Very Low Calorie Diet for obesity
A liquid based diet that is severely restrictive in
energy with an intake of
about 800 calories or less per day is considered a very low calorie diet. These
diets are an alternative method that moderately to severely
obese people may
consider for significant, short-term
weight loss. Such a diet are recommended
for a relatively short term (3-6 months) and are to be followed only under
Medical supervision is essential:
(a) To ensure only suitable candidates follow the
(b) To ensure
(c) To monitor progress.
Traditional weight loss methods include low-calorie diets
that allow between 800 to 1,500 calories a day and encourage regular
The average weight loss in this period of time is 10 lb(4.54 kg) to 12
lb(5.44 kg). If exercise is made part of the
weight-loss program, the average
weight loss increases to about 20 lb(9.07 kg).
Changes that take place within your body while you are on a VLCD
Slow down of
BMR - Your metabolism slows to conserve energy because the body
thinks it is starving.
Breakdown of protein as a source of energy
- To get needed
carbohydrate, the body breaks down
protein. This causes
a loss of lean body mass such as organ
and muscle tissue. It is important to preserve lean tissue, since it increases
your basal metabolic rate. Losing too much lean tissue increases the
percentage of fat in your body. The result is a
reduced metabolism. This is one reason why it is so easy to regain weight when
you lose weight quickly.
Fat loss - In a VLCD (or during starvation), about half the weight you lose
is fat and the other half is lean tissue, such as muscle. On a more moderate
diet, the loss is about 75% fat and 25% lean tissue.
Electrolyte and water loss - Electrolytes are minerals found naturally in
the body, such as
magnesium. Electrolytes are
needed to keep the body's balance of fluids at the proper level and to
maintain normal functions, such as heart rhythm, muscle contraction, and brain
function. Mineral and electrolyte imbalances can occur while on a VLCD. These
imbalances can be life-threatening. This is the reason these VLCDs must only
be used under a health professional's supervision.
Calcium Depletion -
Bone mass is lost. This is more risky for women,
because they diet more often than men and they are also at higher risk for
Who can benefit from a very low calorie diet
VLCDs are generally safe when used under proper medical supervision in
patients with a body mass index (BMI) greater than 30. BMI is a mathematical
formula that takes into account both a person's height and weight. Use of VLCDs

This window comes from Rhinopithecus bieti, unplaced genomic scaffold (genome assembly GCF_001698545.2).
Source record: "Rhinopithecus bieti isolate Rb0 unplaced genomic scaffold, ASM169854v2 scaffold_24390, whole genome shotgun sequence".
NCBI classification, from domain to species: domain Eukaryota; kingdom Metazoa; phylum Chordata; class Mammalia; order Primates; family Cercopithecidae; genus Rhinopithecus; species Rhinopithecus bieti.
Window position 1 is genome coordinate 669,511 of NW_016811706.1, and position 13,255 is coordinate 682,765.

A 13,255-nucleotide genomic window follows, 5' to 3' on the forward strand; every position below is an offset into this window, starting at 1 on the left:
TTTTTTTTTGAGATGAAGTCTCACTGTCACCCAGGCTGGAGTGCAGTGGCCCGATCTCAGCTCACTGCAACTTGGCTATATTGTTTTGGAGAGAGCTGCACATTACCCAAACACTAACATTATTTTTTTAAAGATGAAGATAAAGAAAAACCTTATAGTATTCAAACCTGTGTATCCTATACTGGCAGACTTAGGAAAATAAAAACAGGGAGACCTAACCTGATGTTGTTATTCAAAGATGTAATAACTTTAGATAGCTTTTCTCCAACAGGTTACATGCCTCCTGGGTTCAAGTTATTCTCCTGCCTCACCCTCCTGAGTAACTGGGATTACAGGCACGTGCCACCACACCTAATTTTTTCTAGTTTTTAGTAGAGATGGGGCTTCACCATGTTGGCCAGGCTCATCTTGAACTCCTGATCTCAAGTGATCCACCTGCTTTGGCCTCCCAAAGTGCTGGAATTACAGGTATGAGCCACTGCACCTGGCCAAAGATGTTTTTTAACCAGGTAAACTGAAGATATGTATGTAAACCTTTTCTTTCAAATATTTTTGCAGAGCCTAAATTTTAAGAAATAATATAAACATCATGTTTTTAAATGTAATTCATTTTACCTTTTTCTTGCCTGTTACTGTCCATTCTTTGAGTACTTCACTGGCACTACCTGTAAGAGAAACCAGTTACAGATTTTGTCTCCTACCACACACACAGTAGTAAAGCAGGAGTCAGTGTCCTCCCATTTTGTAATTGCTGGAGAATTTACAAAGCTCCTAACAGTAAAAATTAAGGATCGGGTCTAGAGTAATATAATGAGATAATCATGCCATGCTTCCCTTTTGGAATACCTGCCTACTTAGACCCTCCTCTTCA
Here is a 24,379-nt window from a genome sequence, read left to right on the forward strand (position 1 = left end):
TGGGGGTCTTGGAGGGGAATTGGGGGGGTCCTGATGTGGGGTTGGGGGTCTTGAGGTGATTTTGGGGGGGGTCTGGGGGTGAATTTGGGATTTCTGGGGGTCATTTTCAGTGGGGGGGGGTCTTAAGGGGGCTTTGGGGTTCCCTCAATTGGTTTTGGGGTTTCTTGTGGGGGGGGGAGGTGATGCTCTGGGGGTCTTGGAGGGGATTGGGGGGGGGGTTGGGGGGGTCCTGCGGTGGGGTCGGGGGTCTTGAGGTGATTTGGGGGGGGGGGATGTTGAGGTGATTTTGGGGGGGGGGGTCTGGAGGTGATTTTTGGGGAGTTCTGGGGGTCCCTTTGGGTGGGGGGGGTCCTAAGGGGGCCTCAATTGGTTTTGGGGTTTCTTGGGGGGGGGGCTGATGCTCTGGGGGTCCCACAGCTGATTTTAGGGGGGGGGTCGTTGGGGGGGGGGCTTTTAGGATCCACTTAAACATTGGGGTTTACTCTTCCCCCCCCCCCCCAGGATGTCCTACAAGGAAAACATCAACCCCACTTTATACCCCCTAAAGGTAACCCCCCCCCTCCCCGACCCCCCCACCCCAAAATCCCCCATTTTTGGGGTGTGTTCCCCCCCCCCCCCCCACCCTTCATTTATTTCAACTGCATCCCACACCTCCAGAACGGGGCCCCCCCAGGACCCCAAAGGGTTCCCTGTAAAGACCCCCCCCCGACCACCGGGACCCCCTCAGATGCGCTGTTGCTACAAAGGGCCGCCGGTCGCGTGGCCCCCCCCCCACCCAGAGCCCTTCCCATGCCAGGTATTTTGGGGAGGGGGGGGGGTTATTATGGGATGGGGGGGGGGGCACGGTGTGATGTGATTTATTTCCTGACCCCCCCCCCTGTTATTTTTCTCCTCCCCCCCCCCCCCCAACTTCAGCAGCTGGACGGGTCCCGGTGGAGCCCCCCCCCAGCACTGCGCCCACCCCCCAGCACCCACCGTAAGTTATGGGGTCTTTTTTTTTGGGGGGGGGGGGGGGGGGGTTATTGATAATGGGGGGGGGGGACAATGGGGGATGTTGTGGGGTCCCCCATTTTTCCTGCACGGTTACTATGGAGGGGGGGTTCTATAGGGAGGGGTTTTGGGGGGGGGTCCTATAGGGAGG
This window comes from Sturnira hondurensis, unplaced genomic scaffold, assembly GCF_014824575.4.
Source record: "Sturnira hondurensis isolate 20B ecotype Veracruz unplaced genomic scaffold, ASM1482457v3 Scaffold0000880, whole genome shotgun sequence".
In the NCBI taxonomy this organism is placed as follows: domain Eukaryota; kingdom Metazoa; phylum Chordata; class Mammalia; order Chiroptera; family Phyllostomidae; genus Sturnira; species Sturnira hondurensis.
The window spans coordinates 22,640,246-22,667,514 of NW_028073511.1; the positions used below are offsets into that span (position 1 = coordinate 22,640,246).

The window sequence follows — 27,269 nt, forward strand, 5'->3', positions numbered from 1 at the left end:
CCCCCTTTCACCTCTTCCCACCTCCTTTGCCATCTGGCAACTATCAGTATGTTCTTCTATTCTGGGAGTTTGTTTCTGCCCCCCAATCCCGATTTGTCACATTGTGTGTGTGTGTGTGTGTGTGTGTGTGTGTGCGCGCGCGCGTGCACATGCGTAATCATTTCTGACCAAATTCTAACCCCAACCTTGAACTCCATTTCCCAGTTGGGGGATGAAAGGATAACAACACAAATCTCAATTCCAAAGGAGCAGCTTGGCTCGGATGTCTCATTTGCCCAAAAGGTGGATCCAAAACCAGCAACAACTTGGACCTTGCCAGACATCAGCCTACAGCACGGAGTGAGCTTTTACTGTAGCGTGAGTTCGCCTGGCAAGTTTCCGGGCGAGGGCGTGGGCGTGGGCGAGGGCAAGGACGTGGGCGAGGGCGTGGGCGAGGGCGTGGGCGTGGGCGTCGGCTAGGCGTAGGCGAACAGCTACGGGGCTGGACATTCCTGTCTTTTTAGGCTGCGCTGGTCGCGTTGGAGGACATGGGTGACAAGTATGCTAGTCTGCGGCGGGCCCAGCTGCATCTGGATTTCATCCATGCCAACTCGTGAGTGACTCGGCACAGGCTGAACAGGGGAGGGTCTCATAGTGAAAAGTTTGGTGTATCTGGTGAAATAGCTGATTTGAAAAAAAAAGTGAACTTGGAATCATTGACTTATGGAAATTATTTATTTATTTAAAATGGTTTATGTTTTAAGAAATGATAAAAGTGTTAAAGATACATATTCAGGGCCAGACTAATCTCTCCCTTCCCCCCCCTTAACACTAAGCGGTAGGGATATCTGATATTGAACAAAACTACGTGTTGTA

in patients with a BMI of 27 to 30 should be reserved for those who have medical
complications resulting from their obesity.
This does not include children, adolescents, pregnant or breast-feeding
women, for whom very low calorie diets are not appropriate unless part of a
specialized treatment program.
over 50 may not tolerate the side effects associated with VLCDs because of
preexisting medical conditions or need for other medications.
These diets are not recommended if
you have heart problems, blood clotting problems, bleeding ulcers, liver
disease, kidney disease, or
cancer or if you have had a stroke.
Benefits of VLCD
A VLCD may allow a severely to moderately obese patient to lose about 3 to 5
pounds per week, for an average total weight loss of 44 pounds over 12 weeks.
Such a weight loss can improve obesity related medical conditions, including
high blood pressure, and high cholesterol. Combining a VLCD with
behavioral therapy and exercise may also increase
weight loss and may slow
However, VLCDs are no more effective than more modest dietary restrictions in
the long-term maintenance of reduced weight.
Side Effects of VLCD
patients on a VLCD for 4 to 16 weeks report minor
side effects such as
but these conditions usually improve within a few weeks and rarely prevent
patients from completing the program.
The most common serious side effect seen with VLCDs is gallstone
Gallstones, which often develop in obese people, anyway, especially
women, are even more common during rapid weight loss. Some research indicates
that rapid weight loss appears to decrease the gallbladder's ability to
Although VLCDs are efficient for short-term weight loss, they are no more
effective than other dietary treatments in the long-term maintenance of reduced
weight. Therefore, obese patients should be encouraged to commit to a long-term
treatment program that includes permanent lifestyle changes of
regular physical activity, and an improved outlook about food because without a
long-term commitment, their body weights will drift back up the scale.